Figure 7 shows three 2D-plots of the online-tool *SHaDoS*, where the top panel displays the semi-major axis of the secondary star on the x-axis and that of the giant planet on the y-axis. This plot indicates that for the published values of the semi-major axes (*a*_{GP} = 1.64 au and *a*_{B} = 23 au) there are secular perturbations in the vicinity of the HZ of HD41004 A but the HZ itself is not perturbed. The middle panel displays the secondary star's semi-major axis vs. binary eccentricity which indicates that in case of high eccentricity motion of the binary (0.4 < *e*_{B} < 0.9) there would be a high probability that the HZ of the K-type star would be perturbed by an SR. The bottom panel indicates the same but for different masses of the giant planet on the x-axis.

**Figure 7**. Results for HD41004 AbB. The gray stripe in each panel indicates conditions that cause perturbations in the primary's HZ due to an SR. The top panel shows the result for the semi-major axis of the secondary star (x-axis) and the giant planet (y-axis). In the middle panel the y-axis shows the binary's eccentricity. In the bottom panel, the x-axis shows the giant planet's mass.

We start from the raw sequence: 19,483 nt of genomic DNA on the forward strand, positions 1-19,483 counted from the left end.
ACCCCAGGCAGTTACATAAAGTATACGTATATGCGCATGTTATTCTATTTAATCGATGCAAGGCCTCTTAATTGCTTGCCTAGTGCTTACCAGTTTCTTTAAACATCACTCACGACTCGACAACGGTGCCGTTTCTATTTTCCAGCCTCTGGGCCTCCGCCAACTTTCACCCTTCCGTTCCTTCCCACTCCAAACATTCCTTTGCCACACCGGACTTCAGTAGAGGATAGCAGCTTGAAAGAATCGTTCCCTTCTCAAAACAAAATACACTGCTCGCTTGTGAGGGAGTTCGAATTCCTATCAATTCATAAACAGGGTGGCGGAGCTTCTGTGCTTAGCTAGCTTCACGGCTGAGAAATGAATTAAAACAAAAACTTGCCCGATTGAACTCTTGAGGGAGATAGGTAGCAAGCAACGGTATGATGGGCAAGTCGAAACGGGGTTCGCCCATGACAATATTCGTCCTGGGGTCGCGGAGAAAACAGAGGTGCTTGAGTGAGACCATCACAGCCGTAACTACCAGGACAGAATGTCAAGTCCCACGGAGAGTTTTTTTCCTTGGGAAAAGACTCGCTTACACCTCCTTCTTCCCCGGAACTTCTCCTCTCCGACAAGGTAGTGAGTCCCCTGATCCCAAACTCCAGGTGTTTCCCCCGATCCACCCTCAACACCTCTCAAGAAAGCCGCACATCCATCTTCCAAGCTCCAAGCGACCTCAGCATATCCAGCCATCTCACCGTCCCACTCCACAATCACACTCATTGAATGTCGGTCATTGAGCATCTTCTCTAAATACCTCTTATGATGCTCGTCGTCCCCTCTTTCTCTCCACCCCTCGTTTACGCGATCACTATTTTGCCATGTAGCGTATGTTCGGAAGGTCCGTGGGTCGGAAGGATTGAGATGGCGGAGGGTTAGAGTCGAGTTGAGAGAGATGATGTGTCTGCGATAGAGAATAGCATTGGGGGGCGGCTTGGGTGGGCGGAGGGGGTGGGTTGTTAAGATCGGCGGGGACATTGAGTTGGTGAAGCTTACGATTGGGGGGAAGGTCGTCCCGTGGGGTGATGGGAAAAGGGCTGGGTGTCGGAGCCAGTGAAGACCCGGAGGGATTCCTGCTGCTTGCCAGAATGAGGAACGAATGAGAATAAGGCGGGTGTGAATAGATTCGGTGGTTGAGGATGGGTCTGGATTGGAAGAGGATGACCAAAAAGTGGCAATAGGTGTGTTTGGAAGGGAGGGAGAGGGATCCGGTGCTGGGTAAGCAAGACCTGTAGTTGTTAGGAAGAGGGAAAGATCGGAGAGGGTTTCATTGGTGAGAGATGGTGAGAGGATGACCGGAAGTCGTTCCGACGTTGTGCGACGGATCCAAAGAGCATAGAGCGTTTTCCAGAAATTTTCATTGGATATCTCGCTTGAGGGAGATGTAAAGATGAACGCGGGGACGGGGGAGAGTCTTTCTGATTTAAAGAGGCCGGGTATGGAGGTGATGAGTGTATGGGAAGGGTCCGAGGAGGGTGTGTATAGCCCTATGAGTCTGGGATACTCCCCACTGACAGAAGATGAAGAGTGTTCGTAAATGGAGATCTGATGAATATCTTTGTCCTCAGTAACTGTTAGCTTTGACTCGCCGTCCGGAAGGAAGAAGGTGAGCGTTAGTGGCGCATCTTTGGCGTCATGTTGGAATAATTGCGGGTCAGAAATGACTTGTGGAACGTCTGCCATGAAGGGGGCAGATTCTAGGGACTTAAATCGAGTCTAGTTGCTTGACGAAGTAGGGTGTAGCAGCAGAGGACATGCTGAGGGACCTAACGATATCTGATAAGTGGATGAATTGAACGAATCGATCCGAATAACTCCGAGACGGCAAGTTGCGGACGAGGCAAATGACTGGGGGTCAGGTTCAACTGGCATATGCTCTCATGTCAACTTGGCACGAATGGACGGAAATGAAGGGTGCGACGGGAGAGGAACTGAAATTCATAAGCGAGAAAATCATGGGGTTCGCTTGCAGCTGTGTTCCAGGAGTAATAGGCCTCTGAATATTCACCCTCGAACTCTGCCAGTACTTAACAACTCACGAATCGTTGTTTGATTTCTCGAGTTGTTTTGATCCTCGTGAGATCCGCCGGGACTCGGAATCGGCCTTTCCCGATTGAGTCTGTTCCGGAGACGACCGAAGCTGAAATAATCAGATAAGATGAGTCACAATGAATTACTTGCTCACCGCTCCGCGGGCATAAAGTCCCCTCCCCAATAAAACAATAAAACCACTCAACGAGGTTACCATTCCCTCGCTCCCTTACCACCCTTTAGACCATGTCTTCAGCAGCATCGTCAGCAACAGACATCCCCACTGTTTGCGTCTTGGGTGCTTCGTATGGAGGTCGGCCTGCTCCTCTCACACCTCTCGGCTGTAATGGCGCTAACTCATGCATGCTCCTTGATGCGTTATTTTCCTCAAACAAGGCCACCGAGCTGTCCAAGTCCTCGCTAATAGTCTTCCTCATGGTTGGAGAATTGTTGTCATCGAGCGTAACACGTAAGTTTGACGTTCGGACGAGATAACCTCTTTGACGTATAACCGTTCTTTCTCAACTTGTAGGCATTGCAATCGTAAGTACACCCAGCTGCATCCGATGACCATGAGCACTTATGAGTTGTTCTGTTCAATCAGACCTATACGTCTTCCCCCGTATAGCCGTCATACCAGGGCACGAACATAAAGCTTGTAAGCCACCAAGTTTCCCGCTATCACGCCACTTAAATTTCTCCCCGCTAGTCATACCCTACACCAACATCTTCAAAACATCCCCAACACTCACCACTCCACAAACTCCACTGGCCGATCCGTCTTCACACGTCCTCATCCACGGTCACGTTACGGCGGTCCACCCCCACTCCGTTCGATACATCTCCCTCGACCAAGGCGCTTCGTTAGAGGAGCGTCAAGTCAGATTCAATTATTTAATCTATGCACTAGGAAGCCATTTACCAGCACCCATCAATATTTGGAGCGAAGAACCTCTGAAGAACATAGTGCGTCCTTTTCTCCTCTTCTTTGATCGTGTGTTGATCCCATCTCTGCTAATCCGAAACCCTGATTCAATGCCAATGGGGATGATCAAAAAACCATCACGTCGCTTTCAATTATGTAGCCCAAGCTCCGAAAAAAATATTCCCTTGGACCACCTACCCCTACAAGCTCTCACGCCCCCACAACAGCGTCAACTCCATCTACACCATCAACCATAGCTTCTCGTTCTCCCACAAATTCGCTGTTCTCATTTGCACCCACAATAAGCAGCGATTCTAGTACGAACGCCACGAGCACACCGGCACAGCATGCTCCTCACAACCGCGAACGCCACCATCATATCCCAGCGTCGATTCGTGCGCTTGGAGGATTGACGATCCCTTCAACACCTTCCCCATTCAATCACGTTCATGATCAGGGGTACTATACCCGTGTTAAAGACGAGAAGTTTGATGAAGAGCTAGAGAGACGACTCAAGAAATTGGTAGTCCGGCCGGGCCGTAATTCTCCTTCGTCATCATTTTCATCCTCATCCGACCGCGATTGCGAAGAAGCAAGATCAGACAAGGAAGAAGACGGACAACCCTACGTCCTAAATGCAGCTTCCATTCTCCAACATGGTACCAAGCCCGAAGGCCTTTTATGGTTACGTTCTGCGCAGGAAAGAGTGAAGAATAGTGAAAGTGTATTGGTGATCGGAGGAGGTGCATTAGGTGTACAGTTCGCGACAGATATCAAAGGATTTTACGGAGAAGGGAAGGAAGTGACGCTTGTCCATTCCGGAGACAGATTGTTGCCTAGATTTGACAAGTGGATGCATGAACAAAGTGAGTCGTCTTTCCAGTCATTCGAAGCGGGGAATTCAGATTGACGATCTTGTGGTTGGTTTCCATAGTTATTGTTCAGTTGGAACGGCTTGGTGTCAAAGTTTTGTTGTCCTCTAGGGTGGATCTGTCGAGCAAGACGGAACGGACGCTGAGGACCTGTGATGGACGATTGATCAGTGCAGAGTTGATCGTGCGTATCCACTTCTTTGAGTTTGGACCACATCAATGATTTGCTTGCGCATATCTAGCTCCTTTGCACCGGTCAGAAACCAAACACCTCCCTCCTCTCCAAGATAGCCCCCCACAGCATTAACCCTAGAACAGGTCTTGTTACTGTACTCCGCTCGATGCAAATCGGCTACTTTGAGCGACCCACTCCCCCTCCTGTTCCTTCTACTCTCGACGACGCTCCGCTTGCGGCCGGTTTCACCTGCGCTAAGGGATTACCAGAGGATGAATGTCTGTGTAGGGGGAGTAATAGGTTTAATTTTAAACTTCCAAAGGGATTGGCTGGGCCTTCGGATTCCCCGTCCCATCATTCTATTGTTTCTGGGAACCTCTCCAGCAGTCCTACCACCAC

Since the eccentricities of the HD41004 AbB system are not well-determined, it is quite probable that the HZ of the K-type star might change into a pHZ if the orbital parameters vary due to new observational data.

## 6. Discussion and Conclusion

In this study, we presented recently developed methods to determine the location of secular perturbations for circumstellar (or S-type) planetary motion in binary stars with a special emphasis to planets in the cirumstellar HZ in such systems. We did not take into account circumbinary (or P-type) planetary motion as we assume stronger stellar perturbations for a planet in the HZ due to interactions of the stars (e.g., colliding stellar winds; Johnstone et al., 2015) especially in the early phase of a system which could severely affect the conditions for planetary habitability.

The appearance of secular resonances (SR) in circumstellar HZs was investigated for certain binary-star–planet configurations where the giant planet orbits the host-star exterior to the HZ. Considering planar systems, SRs are caused by the precession of the giant planet's perihelion which results from gravitational interaction with the secondary star. Moreover, limitations of the adopted methods have restricted our study to eccentricities ≤ 0.6 for the planet and the binary star.